Kids Count > Letter to Secy Duncan June 2011
June 16, 2011
The Honorable Arne Duncan
U.S. Department of Education
400 Maryland Avenue, S.W.
Washington, DC 20202
Dear Secretary Duncan:
We are writing to express our concern regarding requests to offer regulatory relief and waivers of provisions of the Elementary and Secondary Education Act (ESEA). A recent letter to you from certain organizations focused exclusively on the burdens ESEA imposes on school districts and schools. In addition, your op-ed in Politico this week described the Department's willingness to issue waivers of ESEA's requirements. What both of these pieces lacked, however was any discussion about the impact of regulatory relief or waivers on students.
We, like you, agree that congressional reauthorization is the first and best way to fix ESEA, and there is still time in the 112th Congress to accomplish this task. We urge you, Mr. Secretary, to show forbearance and continue to actively support Congress in its work.
Low-income students, students of color, English language learners and students with disabilities can illafford a slackening of the demands on their schools just because adults are losing their patience with the congressional process. Nor can these students afford for schools and districts to be confused about what the goal is, who is setting the goal, and whether the goal is going to change with every new Secretary of Education. For the sake of students, our first priority ought to be establishing a strong, consistent law even if that means adjusting our preferred timelines.
That said, should you decide to take the less desirable path of granting ESEA waivers, we urge you to do so with the best interests of students—particularly low-income students, minority students, and students with disabilities—in mind. Moreover, we urge you to do so through a transparent process with input from all stakeholders, and in full compliance with ESEA's statutory obligations.
The latest iteration of ESEA, the No Child Left behind Act, spurred overdue, though uneven, action on our nation's achievement gaps. The law made it difficult for schools and districts to mask the lagging achievement of students of color, low-income students, English language learners, and students with disabilities beneath the higher achievement rates of their peers, and it required schools to address this problem.
More action, of course, is sorely needed. Nationally, only about one-third of our fourth-grade students are proficient in reading. As low as that number is, it still far exceeds the approximately 15 percent proficiency rate among African Americans and 16 percent rate among Latinos. Similarly, in eighth-grade math, about 45 percent of middle-income and high-income students are proficient, compared with only
17 percent of low-income students.
Indeed, all available data say exactly the same thing: We must dramatically ratchet up the quality and rigor of the education we are providing to all of our students. But we must be especially vigorous in overhauling the substandard education provided to far too many of our low-income students, students of color, English-language learners, and students with disabilities.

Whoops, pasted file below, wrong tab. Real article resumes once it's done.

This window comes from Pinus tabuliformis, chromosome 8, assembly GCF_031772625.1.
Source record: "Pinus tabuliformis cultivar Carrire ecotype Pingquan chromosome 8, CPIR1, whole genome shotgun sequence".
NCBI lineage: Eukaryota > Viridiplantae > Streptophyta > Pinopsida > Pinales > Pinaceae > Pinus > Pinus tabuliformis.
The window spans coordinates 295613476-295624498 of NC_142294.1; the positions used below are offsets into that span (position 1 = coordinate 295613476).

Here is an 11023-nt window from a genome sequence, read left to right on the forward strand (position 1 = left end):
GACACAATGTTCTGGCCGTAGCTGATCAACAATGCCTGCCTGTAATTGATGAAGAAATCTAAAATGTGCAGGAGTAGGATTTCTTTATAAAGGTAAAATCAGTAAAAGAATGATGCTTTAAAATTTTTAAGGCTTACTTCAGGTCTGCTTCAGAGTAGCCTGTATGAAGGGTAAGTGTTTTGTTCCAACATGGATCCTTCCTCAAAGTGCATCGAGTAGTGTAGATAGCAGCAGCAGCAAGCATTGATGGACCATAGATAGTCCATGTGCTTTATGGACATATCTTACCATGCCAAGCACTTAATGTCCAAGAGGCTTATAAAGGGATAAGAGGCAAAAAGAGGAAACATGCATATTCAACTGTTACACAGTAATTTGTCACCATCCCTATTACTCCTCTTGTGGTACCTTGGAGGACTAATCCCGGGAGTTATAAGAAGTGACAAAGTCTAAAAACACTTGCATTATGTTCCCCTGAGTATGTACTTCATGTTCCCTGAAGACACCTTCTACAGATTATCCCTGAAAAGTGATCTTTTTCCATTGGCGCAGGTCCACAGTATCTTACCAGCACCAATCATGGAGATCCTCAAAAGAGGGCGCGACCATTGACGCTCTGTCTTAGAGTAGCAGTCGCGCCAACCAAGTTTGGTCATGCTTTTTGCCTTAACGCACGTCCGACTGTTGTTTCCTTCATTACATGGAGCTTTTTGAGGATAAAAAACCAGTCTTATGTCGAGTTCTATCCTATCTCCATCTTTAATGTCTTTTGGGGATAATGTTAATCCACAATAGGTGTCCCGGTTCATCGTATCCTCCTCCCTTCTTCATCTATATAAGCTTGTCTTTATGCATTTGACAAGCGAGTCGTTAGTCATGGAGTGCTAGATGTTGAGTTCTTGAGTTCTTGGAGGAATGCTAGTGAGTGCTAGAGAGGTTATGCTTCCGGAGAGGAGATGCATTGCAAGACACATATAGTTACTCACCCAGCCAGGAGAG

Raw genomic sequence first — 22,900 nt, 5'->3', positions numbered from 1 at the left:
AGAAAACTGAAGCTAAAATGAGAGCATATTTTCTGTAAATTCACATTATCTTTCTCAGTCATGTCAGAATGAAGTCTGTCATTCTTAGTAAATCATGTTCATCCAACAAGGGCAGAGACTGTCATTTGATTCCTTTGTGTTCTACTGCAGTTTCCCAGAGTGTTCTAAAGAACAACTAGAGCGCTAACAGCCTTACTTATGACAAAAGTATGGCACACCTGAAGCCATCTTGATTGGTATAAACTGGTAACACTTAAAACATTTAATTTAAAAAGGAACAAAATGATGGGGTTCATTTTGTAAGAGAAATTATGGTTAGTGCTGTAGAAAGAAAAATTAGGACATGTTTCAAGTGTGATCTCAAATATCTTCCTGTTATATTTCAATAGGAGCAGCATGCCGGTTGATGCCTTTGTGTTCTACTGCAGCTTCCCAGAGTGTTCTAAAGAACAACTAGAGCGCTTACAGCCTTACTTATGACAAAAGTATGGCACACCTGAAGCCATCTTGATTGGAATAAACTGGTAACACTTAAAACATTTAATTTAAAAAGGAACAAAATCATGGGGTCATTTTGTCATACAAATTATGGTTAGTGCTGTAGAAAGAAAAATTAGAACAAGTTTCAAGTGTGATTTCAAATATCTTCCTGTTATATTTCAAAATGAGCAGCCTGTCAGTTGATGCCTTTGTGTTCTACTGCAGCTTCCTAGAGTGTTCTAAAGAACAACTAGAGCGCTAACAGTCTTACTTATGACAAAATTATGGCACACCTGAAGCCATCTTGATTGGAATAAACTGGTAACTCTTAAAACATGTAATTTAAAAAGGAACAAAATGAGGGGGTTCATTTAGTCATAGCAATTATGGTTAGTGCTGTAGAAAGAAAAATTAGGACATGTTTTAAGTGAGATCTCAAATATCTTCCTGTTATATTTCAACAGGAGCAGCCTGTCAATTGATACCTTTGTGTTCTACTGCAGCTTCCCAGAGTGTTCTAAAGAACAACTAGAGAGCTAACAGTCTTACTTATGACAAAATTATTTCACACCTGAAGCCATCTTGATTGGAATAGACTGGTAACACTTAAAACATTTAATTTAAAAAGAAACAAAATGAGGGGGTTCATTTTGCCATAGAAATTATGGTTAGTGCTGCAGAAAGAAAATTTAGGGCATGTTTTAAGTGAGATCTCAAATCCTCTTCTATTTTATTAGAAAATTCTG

Our country cannot afford to continue squandering so much talent. Though times are rough, ratcheting back our expectations for progress will only compound our economic woes. Any action on NCLB—legislative, regulatory, or the issuance of waivers— must be aimed at increasing student achievement and dramatically reducing achievement gaps. If, in time, Congress demonstrates that it cannot in this session produce a stronger, better law, any waiver strategy must demand more—not less—in terms of achievement and gap closing. Proposals that even hint at taking our foot off the accelerator, must meet a clear and swift response: "Neither our students nor our country can afford it."
We appreciate the efforts you and your staff have exerted to improve education for all of our country's students. We look forward to continuing to work with you to ensure that our most vulnerable students remain the focal point of ESEA reauthorization efforts.
50CAN: The 50-State Campaign for Achievement Now
The Advocacy Institute
The Alliance for Excellent Education
Children's Defense Fund
Council of Parent Attorneys and Advocates, Inc.
Disability Rights Education and Defense Fund
Education Equality Project
The Education Trust
League of United Latin American Citizens
Learning Disabilities Association of America
NAACP Legal Defense and Educational Fund, Inc.
National Association of Councils on Developmental Disabilities
National Association of School Psychologists
National Center for Learning Disabilities
National Council of La Raza
National Disability Rights Network
National Down Syndrome Society
United Cerebral Palsy
Sen. Tom Harkin, Chair, Senate Health Education Labor and Pensions Committee
Sen. Michael Enzi, Ranking Member, Senate Health Education Labor and Pensions Committee
Rep. John Kline, Chair, House Education and Workforce Committee
Rep. George Miller, Ranking Member, House Education and Workforce Committee